Popular canteens, an essential asset in struggles SEPTEMBER 06, 2020 | BY LAMULEDUPAPE
They are called "Les Lombrics utopiques", "La Cagette des Terre", "The other canteen" ... Self-managed popular canteens have multiplied on French territory for fifteen years, supplying squats, disadvantaged neighborhoods, ZAD, festivals or events. Focus on a practice that is little highlighted and which has nevertheless established itself as an essential asset in the struggles.
Food self-organization at the heart of struggles
Self-managed canteens represent a popular response to the central theme of food. Feeding populations for free or at free price is not a new idea; in France, it can be traced back to the Paris Commune. It is commonly accepted that this phase of popular resistance will have been able to face initially the siege of the capital by the Prussians in 1870, then its rail blockade the following year, by organizing the distribution of bread and food (example Eugène Varlin's Marmites, created upstream to feed the working-class communities, and which continued during the Commune). The canteens were then subjected to very significant repression. At the time, food expenditure indeed represented the bulk of the population's budget, so their action was a thorn in the side of the authorities who sought to crush the protest.
We can also cite the International Association of Workers (AIT) which then set up the first cooperative of canteens for workers, a sort of network comparable to our current AMAPs. More recently, in Chile, the role of popular canteens was re-emphasized during the dramatic socio-economic crisis linked to the coronavirus, and a surge of global solidarity ensued to support this humanist practice that came to the rescue of a population considerably vulnerable by confinement. This type of action has also tended to develop in France for several decades, and is now highlighted by a “Festival of self-managed canteens” which is held annually in Montreuil.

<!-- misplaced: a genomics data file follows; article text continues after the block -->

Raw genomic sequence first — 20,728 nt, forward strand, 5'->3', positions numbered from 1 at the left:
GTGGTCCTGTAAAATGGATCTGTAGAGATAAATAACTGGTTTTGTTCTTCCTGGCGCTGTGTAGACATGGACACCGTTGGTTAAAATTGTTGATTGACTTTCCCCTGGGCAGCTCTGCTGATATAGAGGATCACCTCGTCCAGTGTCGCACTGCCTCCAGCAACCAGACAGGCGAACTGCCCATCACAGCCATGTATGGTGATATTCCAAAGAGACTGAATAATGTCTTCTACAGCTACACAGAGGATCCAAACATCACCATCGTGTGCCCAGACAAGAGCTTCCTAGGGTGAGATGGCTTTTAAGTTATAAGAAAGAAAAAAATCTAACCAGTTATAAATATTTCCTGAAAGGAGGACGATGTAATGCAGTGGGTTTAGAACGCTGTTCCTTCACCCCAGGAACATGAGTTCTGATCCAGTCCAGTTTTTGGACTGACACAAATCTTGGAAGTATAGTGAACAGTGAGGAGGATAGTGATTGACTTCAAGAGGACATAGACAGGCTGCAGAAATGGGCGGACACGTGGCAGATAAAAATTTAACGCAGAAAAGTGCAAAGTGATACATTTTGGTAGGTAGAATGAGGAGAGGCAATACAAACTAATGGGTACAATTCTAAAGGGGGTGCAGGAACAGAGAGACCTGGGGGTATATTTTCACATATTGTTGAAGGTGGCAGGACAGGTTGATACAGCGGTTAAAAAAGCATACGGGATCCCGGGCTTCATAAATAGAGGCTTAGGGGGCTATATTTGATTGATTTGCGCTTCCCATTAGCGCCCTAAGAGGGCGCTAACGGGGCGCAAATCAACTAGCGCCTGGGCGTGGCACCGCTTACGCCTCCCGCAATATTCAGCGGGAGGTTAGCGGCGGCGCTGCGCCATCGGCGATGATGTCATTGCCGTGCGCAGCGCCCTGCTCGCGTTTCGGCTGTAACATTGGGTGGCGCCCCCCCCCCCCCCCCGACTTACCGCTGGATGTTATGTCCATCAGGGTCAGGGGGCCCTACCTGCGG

"In the face of growing precariousness, in the face of repression and exclusion, it seems necessary to us to create and strengthen spaces for self-organizations wherever systems of oppression are felt; and in particular in working-class neighborhoods, rural areas, neighborhoods targeted by gentrification or exclusion, spaces of struggle. "
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